Andreas Alexander

and 18 more

Rapid warming in the Arctic leads to increased glacier melt and freshwater runoff, especially from tidewater glaciers. Here, runoff enters the fjord at depth; induces upwelling and enhances macronutrient delivery to the fjords. However, most studies have low temporal resolutions and so the effects of low-frequency, high-amplitude events on the marine environment remain poorly known. Here, we combine glacier observations with fjord and glacier lake sampling to describe the impact of the 2021 glacier lake outburst flood (GLOF) from lake Setevatnet into Kongsfjorden (Svalbard). We demonstrate the importance of changing subglacial conditions and examine their effects upon macronutrient availability in the inner fjord. Our observations reveal that direct nutrient subsidy from the glacier is most important in early summer, providing critical nitrate (NO3-) and silicate following the routing of meltwater through an inefficient drainage system. Increasing quantities of ice melt force the establishment of an efficient drainage system, creating a plume in the inner fjord, and resulting in upwelling of nutrient-rich bottom water. When the sudden drainage of a glacier lake with high NO3- concentrations occurred, it left little imprint on the NO3- content of the inner fjord, and instead induced seasonal maximum nitrite (NO2-) concentrations. This outcome implies that NO3- was removed by denitrification at the glacier bed and its product NO2- was discharged by the flood waters into the inner fjord. Our findings show that the delivery of key, productivity-limiting nutrients from tidewater glaciers not only depends on runoff, but also on characteristics of the glacier drainage system.

Laura Piho

and 2 more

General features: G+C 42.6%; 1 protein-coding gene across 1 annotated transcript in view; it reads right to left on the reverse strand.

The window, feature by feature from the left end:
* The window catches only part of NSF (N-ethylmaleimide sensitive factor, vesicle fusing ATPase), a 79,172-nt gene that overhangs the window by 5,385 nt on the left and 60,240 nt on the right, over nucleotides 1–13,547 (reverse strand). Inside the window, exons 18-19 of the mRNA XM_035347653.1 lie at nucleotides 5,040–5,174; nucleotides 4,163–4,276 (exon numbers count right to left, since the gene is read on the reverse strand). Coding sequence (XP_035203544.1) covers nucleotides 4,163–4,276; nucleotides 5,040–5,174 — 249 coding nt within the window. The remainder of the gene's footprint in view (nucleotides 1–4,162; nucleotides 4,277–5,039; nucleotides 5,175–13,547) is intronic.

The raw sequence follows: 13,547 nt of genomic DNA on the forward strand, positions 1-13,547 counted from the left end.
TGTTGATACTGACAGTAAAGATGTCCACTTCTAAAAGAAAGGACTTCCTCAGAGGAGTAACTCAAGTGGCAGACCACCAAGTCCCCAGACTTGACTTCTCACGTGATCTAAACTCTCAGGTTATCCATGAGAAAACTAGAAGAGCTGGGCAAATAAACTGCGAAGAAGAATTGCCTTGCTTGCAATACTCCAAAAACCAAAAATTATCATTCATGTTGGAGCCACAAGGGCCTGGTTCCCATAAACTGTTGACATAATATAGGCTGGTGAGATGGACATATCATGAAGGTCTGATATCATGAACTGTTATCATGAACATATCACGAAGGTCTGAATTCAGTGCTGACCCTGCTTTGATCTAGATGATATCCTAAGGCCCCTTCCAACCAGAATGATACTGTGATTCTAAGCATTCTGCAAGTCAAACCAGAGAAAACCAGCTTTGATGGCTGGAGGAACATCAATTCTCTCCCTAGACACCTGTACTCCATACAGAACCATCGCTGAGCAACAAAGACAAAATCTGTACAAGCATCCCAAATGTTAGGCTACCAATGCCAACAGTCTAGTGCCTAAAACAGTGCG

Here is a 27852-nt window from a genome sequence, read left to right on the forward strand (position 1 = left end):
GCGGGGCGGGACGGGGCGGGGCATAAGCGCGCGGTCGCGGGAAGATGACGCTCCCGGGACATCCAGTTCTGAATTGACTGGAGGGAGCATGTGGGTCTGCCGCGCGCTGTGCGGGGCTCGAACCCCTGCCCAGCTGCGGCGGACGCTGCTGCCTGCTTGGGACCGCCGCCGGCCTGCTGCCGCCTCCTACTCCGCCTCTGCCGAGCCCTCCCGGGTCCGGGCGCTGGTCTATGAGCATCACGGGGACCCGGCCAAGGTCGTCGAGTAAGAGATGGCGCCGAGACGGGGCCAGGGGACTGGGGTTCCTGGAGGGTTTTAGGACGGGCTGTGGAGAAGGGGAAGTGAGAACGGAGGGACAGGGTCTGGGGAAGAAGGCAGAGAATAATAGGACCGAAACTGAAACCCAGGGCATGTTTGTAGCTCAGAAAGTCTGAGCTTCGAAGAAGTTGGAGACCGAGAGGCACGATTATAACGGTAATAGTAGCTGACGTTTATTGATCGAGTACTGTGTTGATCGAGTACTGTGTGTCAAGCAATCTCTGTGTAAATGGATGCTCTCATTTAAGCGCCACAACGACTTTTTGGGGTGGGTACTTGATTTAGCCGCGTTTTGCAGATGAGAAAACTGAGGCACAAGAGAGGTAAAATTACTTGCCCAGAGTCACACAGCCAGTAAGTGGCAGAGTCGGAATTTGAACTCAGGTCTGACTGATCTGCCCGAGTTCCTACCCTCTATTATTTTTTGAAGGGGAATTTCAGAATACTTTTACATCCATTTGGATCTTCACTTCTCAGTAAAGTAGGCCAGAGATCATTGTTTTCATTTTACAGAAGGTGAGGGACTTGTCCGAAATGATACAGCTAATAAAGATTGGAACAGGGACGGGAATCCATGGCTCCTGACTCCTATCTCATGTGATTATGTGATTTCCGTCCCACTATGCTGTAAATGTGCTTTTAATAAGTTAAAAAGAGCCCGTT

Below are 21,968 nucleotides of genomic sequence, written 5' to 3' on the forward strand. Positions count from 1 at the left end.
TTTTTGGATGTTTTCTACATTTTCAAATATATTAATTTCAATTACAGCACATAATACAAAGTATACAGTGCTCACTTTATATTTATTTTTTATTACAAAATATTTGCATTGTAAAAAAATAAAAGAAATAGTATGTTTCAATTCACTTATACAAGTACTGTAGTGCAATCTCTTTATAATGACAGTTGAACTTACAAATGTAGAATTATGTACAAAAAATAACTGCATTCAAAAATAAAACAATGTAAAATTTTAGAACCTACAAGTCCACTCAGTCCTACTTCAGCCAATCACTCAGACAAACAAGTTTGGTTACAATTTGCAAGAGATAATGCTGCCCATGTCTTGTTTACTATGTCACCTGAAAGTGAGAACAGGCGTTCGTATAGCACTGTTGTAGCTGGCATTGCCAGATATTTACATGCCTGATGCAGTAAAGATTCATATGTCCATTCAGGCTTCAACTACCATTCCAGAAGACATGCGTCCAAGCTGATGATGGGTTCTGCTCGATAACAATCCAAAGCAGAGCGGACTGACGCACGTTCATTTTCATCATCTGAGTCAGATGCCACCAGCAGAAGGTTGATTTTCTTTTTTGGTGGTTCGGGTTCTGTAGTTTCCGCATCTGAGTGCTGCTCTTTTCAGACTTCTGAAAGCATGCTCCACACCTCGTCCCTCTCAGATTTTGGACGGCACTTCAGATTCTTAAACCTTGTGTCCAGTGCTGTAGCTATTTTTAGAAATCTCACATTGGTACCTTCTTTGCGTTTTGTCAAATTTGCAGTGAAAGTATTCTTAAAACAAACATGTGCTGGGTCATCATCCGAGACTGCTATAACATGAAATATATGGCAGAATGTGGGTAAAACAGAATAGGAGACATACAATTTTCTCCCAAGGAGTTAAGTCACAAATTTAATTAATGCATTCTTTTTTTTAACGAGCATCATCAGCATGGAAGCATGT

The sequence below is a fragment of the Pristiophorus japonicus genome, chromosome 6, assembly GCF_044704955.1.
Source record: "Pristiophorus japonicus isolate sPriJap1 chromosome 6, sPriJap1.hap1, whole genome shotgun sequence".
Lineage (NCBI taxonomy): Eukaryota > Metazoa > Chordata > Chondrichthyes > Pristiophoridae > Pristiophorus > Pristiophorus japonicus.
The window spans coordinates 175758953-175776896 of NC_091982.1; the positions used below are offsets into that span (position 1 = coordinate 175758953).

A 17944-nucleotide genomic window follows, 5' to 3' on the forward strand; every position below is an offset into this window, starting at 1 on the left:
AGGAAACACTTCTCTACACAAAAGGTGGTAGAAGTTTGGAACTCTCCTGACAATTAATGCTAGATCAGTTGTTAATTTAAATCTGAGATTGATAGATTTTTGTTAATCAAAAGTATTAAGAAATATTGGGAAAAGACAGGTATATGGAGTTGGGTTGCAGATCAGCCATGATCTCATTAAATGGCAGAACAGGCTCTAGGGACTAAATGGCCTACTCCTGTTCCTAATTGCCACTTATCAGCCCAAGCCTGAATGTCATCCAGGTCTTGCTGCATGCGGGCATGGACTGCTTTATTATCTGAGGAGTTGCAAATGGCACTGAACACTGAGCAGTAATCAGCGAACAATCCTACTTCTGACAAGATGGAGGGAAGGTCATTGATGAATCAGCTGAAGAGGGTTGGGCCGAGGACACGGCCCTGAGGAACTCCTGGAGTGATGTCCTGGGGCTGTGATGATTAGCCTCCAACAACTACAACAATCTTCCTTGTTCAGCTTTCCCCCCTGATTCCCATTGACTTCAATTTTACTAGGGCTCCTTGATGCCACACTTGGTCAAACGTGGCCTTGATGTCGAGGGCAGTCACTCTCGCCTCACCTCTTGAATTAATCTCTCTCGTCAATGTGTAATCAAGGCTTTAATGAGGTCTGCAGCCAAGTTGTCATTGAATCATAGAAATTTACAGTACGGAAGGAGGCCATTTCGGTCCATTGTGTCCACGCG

Glacial hydrology describes the way water moves over, through and under glaciers. Meltwater flows every summer over the surface of glaciers and ice sheets, creating pathways down to below the surface, eventually reaching the glacier bed and thereby influencing ice motion. Glacier and ice sheet models, trying to predict their future sea-level rise contribution, need to therefore be able to properly describe glacial hydrological processes. However, the current knowledge in the field is still limited due to the lack of measurement technology for subsurface in situ flow observations. Here we present a measurement method that allows to reconstruct planar subsurface water flow paths and spatially reference water pressures therein. The approach uses inertial measurements from submersible sensing drifters and reconstructs the flow path from given start and end coordinates. Validation cases show an average error of 3.90 m compared to GNSS reference. We showcase this method by reconstructing the flow path and the spatial water pressure distribution of an englacial channel on Austre Brøggerbreen (Svalbard). The average error of the reconstruction is thereby 12.1 m and the average pressure error 3.4 mbar (0.3%). Our method will allow to study en- and subglacial flow paths and the pressure distribution therein, thereby allowing for model validation and activation. Further on, our method also allows to reconstruct other subsurface fluid flow paths, when a global spatial reference (e.g. GNSS) is not available.